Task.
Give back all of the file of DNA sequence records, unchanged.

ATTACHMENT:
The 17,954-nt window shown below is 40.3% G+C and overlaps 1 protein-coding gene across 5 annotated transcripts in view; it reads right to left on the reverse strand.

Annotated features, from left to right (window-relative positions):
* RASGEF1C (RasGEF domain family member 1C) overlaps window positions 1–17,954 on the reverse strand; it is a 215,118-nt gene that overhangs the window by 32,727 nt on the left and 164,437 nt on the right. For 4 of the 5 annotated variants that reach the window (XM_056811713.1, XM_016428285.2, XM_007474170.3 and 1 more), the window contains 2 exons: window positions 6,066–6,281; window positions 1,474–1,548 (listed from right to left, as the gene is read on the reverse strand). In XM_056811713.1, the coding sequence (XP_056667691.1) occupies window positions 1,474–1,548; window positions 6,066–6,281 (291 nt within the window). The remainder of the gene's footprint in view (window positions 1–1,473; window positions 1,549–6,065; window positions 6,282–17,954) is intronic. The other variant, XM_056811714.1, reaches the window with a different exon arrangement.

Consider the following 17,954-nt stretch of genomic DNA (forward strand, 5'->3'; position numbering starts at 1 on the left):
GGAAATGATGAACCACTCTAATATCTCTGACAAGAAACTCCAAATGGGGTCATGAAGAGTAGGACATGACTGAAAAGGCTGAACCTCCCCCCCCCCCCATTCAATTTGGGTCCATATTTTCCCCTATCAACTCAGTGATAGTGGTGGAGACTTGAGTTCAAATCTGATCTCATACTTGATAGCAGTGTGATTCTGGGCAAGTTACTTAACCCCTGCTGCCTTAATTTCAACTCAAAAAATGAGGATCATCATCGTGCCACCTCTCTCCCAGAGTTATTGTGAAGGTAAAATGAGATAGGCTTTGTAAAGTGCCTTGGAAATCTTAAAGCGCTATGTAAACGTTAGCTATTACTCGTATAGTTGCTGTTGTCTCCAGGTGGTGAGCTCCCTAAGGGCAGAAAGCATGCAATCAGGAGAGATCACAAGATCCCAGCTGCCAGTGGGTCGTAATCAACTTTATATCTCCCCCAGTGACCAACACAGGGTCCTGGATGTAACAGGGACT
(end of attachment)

The 17,954-nt window shown below is 40.3% G+C and overlaps 1 protein-coding gene across 5 annotated transcripts in view; it reads right to left on the reverse strand.

Annotated features, from left to right (window-relative positions):
* RASGEF1C (RasGEF domain family member 1C) overlaps window positions 1–17,954 on the reverse strand; it is a 215,118-nt gene that overhangs the window by 32,727 nt on the left and 164,437 nt on the right. For 4 of the 5 annotated variants that reach the window (XM_056811713.1, XM_016428285.2, XM_007474170.3 and 1 more), the window contains 2 exons: window positions 6,066–6,281; window positions 1,474–1,548 (listed from right to left, as the gene is read on the reverse strand). In XM_056811713.1, the coding sequence (XP_056667691.1) occupies window positions 1,474–1,548; window positions 6,066–6,281 (291 nt within the window). The remainder of the gene's footprint in view (window positions 1–1,473; window positions 1,549–6,065; window positions 6,282–17,954) is intronic. The other variant, XM_056811714.1, reaches the window with a different exon arrangement.

Consider the following 17,954-nt stretch of genomic DNA (forward strand, 5'->3'; position numbering starts at 1 on the left):
GGAAATGATGAACCACTCTAATATCTCTGACAAGAAACTCCAAATGGGGTCATGAAGAGTAGGACATGACTGAAAAGGCTGAACCTCCCCCCCCCCCCATTCAATTTGGGTCCATATTTTCCCCTATCAACTCAGTGATAGTGGTGGAGACTTGAGTTCAAATCTGATCTCATACTTGATAGCAGTGTGATTCTGGGCAAGTTACTTAACCCCTGCTGCCTTAATTTCAACTCAAAAAATGAGGATCATCATCGTGCCACCTCTCTCCCAGAGTTATTGTGAAGGTAAAATGAGATAGGCTTTGTAAAGTGCCTTGGAAATCTTAAAGCGCTATGTAAACGTTAGCTATTACTCGTATAGTTGCTGTTGTCTCCAGGTGGTGAGCTCCCTAAGGGCAGAAAGCATGCAATCAGGAGAGATCACAAGATCCCAGCTGCCAGTGGGTCGTAATCAACTTTATATCTCCCCCAGTGACCAACACAGGGTCCTGGATGTAACAGGGACT